Some of the views expressed in the following notes on newly approved products should be regarded as preliminary, as there may have been limited published data at the time of publication, and little experience in Australia of their safety or efficacy. However, the Editorial Executive Committee believes that comments made in good faith at an early stage may still be of value. Before new drugs are prescribed, the Committee believes it is important that more detailed information is obtained from the manufacturer's approved product information, a drug information centre or some other appropriate source.


Raptiva (Serono)
vials containing 125 mg lyopholised powder for reconstitution
Approved indication: psoriasis
Australian Medicines Handbook section 8.6.1

The recognition of psoriasis as an autoimmune disorder has prompted research into the role of T-lymphocytes. The activation of these lymphocytes involves leukocyte-function associated antigen type 1 (LFA-1). By binding to LFA-1 efalizumab reduces inflammation by inhibiting the adhesion of T-lymphocytes to other cells.

Efalizumab is a monoclonal antibody produced by genetic engineering. Although it is produced using Chinese hamster ovary cells, the molecule is humanised. Efalizumab has to be given by weekly subcutaneous injections.

A placebo-controlled trial of efalizumab enrolled 556 patients with chronic plaque psoriasis covering at least 10% of their bodies. After 12 weeks 27% of the patients given efalizumab (1 mg/kg) had at least a 75% improvement in their psoriasis area and severity index (PASI). Only 4% of the patients given a placebo had a similar response.1

Another placebo-controlled trial treated 597 patients weekly for 12 weeks then re-randomised patients who had responded to efalizumab to continue treatment for another 12 weeks, reduce to fortnightly injections, or switch to placebo. Patients whose PASI had not improved were re-randomised to take a higher dose or a placebo for another 12 weeks. After the first 12 weeks there was a 75% improvement in the PASI in 5% of the patients given weekly injections of placebo. This outcome was achieved by 22% of the patients given efalizumab 1 mg/kg and 28% of those given 2 mg/kg. The improvement was sustained in most of the patients who responded and were re-randomised to continue treatment. The response was only maintained by 20% of the responders who were switched to a placebo. Only 13% of the patients who did not initially respond achieved a PASI improvement of 75% when treated with a higher dose.2 Although a dose of at least 2 mg/kg was used in the patients who continued treatment after 12 weeks, the recommended weekly dose in Australia is 1 mg/kg with a maximum single dose of 200 mg.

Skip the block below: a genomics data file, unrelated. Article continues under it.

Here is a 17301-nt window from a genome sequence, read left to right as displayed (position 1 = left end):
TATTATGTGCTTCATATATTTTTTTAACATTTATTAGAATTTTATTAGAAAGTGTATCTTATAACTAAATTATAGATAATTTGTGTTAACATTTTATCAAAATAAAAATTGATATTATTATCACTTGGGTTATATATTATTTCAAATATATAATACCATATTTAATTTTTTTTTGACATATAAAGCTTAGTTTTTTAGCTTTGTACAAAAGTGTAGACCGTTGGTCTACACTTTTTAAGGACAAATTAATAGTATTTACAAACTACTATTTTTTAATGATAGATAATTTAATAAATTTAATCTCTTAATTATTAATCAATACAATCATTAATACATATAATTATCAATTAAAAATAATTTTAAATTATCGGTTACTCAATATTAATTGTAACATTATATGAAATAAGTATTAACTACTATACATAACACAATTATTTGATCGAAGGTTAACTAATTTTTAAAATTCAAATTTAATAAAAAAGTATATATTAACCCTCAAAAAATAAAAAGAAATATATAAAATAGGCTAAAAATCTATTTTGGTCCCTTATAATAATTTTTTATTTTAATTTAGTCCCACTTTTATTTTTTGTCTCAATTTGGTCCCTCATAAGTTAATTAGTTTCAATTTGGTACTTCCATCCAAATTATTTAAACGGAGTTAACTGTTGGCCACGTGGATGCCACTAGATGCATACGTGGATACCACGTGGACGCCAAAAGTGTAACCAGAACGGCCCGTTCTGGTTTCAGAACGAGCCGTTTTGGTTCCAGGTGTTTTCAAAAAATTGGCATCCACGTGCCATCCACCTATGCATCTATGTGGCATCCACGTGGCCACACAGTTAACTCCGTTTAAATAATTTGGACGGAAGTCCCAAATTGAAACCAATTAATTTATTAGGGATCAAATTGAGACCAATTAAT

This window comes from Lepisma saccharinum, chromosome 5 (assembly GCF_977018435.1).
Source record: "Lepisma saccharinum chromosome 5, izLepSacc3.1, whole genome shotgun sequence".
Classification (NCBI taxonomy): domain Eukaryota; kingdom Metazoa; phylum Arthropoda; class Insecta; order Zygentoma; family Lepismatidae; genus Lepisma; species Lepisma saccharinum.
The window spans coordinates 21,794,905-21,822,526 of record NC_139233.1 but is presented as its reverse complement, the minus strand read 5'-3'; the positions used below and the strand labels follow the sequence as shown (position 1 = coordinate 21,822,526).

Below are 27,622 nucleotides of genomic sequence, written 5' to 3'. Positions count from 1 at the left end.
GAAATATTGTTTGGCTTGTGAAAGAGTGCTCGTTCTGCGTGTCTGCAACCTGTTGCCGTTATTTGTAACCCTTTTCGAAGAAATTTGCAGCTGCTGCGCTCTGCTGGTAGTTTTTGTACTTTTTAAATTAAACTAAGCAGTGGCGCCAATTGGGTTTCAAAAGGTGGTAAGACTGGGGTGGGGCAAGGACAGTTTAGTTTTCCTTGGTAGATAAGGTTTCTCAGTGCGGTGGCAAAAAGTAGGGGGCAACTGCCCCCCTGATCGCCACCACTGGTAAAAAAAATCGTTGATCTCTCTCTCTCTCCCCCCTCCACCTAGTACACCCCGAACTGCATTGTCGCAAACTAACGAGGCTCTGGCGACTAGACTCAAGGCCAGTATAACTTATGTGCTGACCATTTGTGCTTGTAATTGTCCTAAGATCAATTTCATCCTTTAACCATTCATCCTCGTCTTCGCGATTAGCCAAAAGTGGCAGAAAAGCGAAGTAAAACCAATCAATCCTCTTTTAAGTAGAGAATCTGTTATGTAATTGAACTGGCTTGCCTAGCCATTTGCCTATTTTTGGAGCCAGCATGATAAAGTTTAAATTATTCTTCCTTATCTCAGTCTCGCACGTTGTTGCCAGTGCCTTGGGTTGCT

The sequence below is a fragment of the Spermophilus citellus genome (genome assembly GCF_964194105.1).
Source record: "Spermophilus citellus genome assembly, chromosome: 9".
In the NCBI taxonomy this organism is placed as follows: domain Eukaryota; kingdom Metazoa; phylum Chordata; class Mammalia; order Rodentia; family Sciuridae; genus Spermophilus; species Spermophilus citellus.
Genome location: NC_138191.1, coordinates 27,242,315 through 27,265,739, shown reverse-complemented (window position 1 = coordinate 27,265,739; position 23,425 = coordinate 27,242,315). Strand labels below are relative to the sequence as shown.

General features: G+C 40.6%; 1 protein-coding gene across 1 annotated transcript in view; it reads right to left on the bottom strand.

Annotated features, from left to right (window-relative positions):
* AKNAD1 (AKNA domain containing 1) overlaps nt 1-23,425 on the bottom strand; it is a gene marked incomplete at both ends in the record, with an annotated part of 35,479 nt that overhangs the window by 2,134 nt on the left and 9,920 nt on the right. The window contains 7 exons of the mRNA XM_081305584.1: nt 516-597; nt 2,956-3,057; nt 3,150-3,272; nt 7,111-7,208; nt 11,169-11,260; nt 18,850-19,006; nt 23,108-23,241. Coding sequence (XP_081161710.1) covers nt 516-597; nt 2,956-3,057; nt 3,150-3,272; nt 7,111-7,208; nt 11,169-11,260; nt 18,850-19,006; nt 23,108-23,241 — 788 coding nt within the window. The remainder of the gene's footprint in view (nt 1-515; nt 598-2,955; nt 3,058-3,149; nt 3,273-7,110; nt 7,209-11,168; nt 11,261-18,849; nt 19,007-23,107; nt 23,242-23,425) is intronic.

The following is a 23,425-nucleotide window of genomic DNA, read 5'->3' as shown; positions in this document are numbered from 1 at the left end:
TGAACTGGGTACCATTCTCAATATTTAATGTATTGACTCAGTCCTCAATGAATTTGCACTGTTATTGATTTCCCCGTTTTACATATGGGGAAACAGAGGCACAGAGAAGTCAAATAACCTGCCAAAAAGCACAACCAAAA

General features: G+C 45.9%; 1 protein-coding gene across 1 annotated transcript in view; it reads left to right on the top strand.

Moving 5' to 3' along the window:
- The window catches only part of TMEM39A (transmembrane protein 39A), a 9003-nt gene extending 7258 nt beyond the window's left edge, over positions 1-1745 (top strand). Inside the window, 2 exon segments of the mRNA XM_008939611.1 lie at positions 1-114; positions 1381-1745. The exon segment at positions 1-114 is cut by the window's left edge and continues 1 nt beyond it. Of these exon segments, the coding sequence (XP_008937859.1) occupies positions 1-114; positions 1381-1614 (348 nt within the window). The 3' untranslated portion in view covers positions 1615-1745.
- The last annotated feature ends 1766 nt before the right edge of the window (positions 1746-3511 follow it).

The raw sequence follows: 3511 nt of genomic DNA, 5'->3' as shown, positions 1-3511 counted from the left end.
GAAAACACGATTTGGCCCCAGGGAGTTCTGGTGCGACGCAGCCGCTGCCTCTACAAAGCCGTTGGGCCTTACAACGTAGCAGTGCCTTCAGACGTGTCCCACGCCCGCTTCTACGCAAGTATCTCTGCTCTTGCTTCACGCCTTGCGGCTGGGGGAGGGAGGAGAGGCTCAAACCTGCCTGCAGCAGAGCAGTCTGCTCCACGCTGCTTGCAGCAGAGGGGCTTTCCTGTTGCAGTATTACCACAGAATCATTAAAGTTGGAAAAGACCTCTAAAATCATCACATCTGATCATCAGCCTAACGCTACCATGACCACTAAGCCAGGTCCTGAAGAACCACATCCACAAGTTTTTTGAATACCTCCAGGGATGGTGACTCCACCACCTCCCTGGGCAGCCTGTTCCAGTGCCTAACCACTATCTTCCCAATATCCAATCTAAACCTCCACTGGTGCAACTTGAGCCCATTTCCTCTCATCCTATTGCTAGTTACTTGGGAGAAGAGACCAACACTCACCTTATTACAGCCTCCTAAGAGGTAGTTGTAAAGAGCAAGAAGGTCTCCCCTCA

As efalizumab affects the immune system there is a potential for serious adverse effects such as malignancy and lymphoproliferative disorders. Patients should have their blood counts checked as lymphocytosis and thrombocytopenia can occur. Flu-like symptoms such as headache, fever and chills are significantly more common with efalizumab than with placebo. As adverse reactions may be more frequent early in treatment an initial dose of 0.7 mg/kg is recommended. Efalizumab is potentially immunogenic. Approximately 8% of patients will have an allergic reaction and some will develop anti-efalizumab antibodies. Information about the long-term safety of efalizumab is limited, but there is a risk of the psoriasis getting worse if the drug is stopped abruptly.

In Europe efalizumab is restricted to patients who have failed to respond to treatments such as cyclosporin, methotrexate or phototherapy. This restriction does not apply in Australia, but there is a need to investigate if efalizumab is more effective than other systemic therapies for chronic plaque psoriasis.